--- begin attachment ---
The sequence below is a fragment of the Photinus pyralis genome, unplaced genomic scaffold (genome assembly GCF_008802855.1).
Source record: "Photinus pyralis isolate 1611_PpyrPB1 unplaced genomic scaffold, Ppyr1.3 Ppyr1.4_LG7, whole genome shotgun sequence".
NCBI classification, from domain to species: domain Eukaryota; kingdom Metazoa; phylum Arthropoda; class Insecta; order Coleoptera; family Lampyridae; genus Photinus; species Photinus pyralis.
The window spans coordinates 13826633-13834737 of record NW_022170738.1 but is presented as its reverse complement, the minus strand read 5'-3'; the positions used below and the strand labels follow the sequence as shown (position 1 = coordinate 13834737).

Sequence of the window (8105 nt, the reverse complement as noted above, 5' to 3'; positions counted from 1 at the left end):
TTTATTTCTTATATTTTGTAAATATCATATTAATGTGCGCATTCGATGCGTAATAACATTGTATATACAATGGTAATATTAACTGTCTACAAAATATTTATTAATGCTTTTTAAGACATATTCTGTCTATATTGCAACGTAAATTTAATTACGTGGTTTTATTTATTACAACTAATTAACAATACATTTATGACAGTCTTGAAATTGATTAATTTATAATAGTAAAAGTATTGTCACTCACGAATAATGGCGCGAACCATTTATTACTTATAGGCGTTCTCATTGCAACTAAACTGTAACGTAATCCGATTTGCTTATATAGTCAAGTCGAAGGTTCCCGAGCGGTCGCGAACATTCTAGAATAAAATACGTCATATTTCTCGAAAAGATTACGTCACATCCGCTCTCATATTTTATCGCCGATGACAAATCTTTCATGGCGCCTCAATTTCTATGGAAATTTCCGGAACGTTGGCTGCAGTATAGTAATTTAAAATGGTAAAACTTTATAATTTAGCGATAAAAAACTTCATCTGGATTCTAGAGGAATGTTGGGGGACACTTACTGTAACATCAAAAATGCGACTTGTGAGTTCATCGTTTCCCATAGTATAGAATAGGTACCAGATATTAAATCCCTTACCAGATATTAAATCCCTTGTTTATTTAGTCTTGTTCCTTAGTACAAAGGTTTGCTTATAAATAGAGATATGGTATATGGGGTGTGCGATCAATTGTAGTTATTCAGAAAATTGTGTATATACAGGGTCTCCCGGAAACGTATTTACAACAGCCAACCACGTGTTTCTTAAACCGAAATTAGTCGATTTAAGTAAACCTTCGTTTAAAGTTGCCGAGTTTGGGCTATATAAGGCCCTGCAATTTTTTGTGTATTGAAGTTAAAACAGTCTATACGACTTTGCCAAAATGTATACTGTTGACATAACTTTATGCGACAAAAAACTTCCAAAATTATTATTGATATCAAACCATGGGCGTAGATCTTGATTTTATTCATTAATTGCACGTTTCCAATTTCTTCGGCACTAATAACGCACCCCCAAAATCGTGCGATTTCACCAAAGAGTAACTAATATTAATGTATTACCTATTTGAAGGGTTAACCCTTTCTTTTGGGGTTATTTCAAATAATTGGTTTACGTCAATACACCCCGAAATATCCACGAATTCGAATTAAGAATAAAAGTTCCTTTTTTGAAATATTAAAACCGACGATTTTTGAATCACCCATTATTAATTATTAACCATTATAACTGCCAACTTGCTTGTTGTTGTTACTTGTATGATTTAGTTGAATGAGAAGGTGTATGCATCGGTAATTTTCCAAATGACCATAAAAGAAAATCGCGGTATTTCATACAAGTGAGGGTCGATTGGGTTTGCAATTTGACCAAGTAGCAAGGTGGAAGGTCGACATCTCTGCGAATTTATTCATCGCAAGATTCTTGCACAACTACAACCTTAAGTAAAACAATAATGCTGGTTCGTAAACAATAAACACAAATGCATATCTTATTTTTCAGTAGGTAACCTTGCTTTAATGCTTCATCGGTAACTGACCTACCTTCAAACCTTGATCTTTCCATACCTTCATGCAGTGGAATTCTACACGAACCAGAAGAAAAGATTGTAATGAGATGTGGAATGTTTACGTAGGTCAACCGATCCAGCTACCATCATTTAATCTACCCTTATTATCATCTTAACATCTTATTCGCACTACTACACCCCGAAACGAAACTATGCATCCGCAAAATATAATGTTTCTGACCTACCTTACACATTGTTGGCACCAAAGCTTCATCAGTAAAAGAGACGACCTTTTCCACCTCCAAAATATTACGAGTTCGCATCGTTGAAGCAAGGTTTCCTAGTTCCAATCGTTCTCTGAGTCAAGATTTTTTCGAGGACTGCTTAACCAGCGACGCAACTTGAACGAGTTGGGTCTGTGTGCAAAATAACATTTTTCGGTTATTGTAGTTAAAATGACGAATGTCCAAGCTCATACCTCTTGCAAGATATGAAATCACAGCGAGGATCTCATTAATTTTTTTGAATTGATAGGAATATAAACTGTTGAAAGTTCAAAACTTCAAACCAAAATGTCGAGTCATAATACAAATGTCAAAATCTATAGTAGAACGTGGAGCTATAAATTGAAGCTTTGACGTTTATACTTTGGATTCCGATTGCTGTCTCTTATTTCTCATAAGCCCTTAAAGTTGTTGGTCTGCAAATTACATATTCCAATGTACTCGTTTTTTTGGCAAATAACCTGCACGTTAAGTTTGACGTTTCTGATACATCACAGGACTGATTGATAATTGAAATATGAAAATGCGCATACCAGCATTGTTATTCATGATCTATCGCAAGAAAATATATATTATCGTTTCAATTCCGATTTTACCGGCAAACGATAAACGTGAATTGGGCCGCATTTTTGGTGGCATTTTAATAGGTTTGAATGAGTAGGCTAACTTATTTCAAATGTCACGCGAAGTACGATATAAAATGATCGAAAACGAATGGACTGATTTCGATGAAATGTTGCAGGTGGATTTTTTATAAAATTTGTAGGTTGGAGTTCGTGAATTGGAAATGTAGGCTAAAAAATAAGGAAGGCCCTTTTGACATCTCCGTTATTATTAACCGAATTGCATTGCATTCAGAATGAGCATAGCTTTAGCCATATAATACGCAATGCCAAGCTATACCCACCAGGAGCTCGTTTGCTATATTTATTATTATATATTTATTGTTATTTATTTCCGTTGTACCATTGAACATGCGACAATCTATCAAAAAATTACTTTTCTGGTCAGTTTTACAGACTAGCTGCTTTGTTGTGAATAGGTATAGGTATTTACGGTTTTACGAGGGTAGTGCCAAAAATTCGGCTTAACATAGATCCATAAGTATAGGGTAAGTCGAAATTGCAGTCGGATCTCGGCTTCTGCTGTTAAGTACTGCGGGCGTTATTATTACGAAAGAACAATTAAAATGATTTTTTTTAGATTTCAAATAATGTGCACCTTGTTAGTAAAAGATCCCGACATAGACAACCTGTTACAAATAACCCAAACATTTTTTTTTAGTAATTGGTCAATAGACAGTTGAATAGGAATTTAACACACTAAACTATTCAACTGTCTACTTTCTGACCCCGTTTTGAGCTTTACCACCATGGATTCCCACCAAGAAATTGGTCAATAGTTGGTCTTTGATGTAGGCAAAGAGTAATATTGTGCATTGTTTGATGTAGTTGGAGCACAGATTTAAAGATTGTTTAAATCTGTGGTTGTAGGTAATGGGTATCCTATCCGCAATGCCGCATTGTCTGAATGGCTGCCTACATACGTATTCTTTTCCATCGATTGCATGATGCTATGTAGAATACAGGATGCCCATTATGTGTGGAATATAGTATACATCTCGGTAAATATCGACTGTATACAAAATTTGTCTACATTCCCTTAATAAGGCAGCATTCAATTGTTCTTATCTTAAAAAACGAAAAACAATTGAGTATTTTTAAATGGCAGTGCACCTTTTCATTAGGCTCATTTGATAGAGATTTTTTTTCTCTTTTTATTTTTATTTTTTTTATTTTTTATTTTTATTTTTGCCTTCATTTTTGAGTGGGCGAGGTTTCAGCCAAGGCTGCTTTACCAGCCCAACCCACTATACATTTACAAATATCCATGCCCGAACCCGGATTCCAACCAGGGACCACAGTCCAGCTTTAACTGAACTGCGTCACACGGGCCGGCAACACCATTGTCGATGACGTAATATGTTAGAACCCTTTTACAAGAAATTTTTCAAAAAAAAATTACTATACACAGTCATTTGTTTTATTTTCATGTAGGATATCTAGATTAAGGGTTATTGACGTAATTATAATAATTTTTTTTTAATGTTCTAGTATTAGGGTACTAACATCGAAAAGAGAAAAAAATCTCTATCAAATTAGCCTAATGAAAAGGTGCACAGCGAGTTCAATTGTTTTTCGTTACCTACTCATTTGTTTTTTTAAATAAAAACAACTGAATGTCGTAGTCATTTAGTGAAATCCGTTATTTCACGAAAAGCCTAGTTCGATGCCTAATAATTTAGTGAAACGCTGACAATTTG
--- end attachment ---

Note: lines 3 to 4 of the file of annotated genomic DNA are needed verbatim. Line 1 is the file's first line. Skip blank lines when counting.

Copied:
NCBI classification, from domain to species: domain Eukaryota; kingdom Metazoa; phylum Arthropoda; class Insecta; order Coleoptera; family Lampyridae; genus Photinus; species Photinus pyralis.
The window spans coordinates 13826633-13834737 of record NW_022170738.1 but is presented as its reverse complement, the minus strand read 5'-3'; the positions used below and the strand labels follow the sequence as shown (position 1 = coordinate 13834737).